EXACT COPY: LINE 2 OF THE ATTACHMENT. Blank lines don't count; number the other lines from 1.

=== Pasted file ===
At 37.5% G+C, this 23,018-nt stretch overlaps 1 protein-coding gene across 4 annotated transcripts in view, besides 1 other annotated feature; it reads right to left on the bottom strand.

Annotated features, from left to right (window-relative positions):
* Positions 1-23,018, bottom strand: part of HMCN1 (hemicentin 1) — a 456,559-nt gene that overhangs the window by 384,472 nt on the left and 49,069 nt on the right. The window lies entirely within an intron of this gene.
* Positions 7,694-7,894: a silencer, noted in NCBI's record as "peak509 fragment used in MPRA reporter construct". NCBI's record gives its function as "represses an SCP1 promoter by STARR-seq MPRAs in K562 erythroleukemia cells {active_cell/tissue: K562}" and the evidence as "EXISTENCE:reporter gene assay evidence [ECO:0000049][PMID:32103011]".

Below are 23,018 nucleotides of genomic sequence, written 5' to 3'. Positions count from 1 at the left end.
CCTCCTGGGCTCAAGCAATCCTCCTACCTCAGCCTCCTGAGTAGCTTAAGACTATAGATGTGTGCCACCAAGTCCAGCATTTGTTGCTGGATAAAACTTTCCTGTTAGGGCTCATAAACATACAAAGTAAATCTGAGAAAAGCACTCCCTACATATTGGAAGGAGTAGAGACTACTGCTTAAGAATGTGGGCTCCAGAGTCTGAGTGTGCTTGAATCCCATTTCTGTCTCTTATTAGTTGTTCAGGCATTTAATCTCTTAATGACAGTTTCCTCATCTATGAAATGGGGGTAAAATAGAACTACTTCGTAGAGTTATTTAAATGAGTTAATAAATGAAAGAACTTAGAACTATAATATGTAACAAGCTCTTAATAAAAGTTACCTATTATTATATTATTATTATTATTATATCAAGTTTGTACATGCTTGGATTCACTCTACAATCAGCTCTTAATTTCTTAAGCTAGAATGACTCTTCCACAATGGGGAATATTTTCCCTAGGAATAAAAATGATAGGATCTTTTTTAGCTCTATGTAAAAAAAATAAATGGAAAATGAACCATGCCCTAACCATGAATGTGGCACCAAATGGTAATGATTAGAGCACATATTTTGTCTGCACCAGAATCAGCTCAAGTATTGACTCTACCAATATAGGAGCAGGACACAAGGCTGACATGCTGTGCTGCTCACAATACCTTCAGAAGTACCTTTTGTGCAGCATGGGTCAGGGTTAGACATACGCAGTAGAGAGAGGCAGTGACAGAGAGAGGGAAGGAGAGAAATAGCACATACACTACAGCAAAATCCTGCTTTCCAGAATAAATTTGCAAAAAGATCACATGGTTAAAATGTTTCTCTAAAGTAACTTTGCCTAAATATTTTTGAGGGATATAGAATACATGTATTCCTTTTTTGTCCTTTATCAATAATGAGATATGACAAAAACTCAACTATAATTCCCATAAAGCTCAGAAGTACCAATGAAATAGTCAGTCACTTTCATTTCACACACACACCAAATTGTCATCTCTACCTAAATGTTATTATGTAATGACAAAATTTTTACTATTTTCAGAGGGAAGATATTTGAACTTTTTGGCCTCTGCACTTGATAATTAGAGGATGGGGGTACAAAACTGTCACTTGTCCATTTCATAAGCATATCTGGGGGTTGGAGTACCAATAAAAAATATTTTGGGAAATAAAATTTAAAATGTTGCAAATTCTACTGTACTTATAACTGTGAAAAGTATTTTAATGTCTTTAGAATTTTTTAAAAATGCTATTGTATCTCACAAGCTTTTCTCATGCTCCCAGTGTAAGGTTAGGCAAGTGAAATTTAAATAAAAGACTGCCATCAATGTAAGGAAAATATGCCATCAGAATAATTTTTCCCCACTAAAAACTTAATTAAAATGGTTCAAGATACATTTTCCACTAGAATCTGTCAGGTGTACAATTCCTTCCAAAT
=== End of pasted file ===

Annotated features, from left to right (window-relative positions):